The food in Kauai (north shore) is bad...I've been to most places on the north shore, and there isn't one place I look forward to returning to. And most places are pricey too. I could list them all, but won't as there really aren't any highlights.
Other places I've been to on the island were Duane's Ono Burger (fried food, OK, but tiny, burgers), Olympic Cafe in Kapaa (think weak diner food), Monico's Taqueria in Kapaa (average chain at double the prices), Beach House in South Shore (hotel restaurant food).
Despite all of this, the north shore remains my favorite destination in Hawaii. Don't let it deter you.
Lapperts is good ice cream, but hard to make three meals a day out of it (though my family tried!).
Maybe I'm just looking for different things but I continue to really enjoy my Kauai meals. As mentioned above, I'm East Shore-centric. Particular likes are breakfast at the Ono Family Restaurant (their homemade coconut syrup makes me like sweet stuff in the morning, which I typically hate) and take-out from Pono Market, a few doors down. If I want something fancier, there's Hukilau Lanai.
I agree on the Beach House. Actually, the South Shore, in general, turns me off. I'm from the Bay Area and recently it seemed as crowded and construction-thick as back home.
The guidebook I mentioned really helps me get what I want.
Have fruit smoothies in place of meals whenever possible. They are reliably good regardless of the stand. We heard from some locals about why the food quality is ho hum. In a nut, it seems that Kauai is behind the curve both in sourcing ingredients (most of the fish is not local) and attracting outside talent, so the cooking continues in a sort of vacuum. This is why I think some hotel chains may have a slight edge---they may cycle in mainland cooks. And I suspect the tourist crowd doesn't help to elevate the demand for great food.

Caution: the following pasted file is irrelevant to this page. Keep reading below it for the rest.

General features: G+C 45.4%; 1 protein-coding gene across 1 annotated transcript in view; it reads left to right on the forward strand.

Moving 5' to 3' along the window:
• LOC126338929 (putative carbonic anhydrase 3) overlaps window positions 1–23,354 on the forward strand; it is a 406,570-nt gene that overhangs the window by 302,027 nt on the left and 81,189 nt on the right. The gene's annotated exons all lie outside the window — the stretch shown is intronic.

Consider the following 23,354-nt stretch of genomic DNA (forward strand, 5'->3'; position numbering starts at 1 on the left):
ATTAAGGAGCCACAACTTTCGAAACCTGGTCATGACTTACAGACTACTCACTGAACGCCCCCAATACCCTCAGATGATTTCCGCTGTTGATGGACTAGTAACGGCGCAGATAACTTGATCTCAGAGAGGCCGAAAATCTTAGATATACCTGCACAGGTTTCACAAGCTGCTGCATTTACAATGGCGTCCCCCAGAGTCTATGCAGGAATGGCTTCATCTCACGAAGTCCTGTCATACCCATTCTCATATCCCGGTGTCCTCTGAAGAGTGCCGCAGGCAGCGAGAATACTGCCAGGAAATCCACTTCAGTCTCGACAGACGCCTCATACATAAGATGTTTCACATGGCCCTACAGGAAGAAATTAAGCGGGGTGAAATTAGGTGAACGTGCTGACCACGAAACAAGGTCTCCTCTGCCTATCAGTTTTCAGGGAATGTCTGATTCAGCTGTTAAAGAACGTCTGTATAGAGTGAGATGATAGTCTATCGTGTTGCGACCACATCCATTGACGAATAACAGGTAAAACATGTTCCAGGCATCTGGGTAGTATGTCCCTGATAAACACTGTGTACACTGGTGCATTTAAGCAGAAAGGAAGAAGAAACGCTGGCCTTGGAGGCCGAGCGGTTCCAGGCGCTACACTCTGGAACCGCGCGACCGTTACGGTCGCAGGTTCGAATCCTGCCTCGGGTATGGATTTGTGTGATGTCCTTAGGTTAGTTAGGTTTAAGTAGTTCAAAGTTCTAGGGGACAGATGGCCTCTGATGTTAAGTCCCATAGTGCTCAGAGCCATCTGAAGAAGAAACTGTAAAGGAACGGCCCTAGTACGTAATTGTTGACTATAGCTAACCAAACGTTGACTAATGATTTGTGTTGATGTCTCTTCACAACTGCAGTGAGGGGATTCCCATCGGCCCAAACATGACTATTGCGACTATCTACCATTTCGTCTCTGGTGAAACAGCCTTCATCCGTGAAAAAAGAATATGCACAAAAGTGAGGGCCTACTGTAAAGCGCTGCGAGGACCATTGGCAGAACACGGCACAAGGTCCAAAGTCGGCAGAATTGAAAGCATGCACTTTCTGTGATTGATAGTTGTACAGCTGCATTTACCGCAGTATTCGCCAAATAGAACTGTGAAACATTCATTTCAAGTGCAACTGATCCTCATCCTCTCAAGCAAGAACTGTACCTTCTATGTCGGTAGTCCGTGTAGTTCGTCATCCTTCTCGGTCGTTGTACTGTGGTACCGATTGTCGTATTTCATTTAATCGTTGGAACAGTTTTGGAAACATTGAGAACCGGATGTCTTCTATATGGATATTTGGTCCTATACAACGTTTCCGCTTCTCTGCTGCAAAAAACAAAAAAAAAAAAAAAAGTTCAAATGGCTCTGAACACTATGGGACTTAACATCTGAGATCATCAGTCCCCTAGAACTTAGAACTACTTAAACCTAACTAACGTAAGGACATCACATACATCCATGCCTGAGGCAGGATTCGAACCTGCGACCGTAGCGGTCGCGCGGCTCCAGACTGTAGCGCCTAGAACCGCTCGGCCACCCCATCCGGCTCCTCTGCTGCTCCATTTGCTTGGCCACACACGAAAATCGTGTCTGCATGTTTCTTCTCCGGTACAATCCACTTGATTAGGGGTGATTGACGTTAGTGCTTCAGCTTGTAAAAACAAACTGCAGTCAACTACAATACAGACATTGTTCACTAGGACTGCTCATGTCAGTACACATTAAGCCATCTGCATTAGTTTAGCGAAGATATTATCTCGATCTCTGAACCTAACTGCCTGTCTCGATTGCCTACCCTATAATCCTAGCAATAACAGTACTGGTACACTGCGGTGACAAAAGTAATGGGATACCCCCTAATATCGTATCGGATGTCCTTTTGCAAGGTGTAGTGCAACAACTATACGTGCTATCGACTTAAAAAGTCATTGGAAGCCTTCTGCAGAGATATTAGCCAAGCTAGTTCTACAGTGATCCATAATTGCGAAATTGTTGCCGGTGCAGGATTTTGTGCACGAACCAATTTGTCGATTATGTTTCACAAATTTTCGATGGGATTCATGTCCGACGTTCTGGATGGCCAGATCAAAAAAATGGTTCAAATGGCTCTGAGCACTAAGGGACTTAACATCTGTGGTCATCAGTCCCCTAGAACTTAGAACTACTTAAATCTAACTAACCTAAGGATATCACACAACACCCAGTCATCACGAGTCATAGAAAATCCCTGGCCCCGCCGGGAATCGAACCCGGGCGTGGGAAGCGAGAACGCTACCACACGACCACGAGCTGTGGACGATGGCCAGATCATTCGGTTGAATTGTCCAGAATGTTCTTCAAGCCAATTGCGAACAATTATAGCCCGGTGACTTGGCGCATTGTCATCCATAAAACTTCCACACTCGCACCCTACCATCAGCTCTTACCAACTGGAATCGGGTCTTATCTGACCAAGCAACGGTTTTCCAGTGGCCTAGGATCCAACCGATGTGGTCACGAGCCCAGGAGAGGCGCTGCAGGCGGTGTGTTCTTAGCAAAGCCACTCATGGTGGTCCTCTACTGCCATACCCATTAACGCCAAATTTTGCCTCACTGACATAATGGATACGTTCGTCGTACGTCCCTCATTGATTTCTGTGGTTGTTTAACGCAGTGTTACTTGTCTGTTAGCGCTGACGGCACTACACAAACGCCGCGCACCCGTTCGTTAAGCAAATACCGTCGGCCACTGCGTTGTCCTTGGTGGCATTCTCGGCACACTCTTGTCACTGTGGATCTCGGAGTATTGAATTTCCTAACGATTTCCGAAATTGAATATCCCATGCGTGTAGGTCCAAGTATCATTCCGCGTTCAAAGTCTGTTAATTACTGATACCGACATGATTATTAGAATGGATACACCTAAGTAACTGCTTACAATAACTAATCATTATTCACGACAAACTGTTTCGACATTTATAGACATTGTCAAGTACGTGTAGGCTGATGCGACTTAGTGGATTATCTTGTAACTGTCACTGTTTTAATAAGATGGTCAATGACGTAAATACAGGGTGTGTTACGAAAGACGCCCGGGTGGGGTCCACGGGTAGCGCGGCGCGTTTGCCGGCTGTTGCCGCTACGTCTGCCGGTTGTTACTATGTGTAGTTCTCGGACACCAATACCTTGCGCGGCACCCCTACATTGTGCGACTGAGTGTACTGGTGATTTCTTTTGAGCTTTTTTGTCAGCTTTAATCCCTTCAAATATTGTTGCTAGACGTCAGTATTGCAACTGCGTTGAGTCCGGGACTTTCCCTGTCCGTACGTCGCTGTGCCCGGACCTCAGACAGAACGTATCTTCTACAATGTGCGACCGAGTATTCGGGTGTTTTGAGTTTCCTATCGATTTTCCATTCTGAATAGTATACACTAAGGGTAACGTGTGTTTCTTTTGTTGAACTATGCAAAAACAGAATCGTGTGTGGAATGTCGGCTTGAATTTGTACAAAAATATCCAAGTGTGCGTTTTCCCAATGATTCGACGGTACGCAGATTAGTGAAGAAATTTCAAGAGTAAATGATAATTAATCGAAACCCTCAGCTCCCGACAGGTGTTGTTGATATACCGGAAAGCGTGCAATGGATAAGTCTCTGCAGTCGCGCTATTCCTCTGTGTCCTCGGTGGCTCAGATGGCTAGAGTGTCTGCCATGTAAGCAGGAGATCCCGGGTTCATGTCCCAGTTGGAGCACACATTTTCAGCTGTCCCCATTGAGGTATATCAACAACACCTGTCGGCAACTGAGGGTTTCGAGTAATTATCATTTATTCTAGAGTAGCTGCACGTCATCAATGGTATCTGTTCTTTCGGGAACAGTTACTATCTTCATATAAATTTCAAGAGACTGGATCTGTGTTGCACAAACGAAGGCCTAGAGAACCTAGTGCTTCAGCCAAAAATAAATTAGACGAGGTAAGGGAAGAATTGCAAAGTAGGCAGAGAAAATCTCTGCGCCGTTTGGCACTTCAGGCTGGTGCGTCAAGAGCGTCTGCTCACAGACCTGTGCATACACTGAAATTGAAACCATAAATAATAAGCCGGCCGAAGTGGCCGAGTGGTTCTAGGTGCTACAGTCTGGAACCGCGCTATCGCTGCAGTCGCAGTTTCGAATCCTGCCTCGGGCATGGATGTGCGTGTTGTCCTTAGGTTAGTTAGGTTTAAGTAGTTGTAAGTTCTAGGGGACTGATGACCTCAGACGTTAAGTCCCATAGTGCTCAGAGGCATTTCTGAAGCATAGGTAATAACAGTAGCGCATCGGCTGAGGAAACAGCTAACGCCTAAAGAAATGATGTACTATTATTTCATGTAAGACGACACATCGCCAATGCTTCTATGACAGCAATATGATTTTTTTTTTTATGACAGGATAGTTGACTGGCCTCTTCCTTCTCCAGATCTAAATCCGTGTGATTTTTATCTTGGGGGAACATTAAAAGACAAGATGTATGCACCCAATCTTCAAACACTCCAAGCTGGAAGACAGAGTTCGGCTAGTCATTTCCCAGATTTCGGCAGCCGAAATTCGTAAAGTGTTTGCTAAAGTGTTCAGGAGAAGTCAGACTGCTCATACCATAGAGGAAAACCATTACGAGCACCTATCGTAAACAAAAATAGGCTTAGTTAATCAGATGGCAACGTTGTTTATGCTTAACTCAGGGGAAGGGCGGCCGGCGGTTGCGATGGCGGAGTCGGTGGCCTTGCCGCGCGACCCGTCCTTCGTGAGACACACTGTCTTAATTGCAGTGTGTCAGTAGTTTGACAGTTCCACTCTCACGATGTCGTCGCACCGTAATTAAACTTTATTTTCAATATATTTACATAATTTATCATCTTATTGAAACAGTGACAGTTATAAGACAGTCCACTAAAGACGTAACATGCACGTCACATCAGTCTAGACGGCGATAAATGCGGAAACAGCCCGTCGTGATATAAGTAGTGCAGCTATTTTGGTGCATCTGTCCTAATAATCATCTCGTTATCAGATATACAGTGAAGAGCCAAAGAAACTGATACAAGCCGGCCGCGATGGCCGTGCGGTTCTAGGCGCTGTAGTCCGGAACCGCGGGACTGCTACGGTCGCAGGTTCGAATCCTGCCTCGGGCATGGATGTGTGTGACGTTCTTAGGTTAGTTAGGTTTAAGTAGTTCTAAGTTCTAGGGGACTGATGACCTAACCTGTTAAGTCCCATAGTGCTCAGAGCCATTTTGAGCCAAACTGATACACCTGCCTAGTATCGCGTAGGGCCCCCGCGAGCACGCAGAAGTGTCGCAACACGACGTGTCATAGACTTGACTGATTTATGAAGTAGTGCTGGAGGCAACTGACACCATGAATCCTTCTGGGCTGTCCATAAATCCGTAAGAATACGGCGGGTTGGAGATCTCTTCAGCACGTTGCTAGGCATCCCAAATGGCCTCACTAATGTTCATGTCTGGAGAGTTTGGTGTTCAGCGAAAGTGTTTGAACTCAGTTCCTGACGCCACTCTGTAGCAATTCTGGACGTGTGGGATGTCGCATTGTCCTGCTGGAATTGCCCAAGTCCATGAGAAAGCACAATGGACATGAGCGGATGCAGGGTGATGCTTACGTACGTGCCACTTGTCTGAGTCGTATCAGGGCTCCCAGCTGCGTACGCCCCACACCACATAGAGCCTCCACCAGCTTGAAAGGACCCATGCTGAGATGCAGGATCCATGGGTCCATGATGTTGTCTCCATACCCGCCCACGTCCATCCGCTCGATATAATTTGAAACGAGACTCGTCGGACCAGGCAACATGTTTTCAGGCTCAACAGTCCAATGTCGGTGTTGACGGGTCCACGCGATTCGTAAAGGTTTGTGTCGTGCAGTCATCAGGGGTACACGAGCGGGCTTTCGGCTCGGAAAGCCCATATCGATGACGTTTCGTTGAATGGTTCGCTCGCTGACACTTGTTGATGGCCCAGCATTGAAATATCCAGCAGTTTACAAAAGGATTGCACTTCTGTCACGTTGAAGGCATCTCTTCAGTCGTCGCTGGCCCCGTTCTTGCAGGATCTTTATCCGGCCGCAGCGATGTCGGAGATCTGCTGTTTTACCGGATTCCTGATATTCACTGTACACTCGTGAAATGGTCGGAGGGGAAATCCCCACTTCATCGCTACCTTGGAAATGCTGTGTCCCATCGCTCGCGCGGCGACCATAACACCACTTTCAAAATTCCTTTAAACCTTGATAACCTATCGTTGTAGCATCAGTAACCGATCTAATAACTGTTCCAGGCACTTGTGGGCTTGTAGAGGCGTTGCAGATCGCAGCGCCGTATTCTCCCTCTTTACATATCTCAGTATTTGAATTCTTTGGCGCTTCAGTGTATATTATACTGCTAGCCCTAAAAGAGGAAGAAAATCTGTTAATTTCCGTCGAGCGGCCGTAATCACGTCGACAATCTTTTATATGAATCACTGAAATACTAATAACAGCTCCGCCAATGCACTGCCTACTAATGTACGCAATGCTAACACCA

Sorry to hear some have not found good food options on Kauai's north shore.
Sad to say its not surprising. We are residents and do not go out to eat during the "high season" due to the relentless pressure of high capacity business and its negative effects on a leisurely meal.The resort locations are in a better position to deal with this due to in house supply lines and labor/housing support.
A place with a carrying capacity of 50 covers a night might be magical in September, but a mess in August where they have to provide 150+ covers.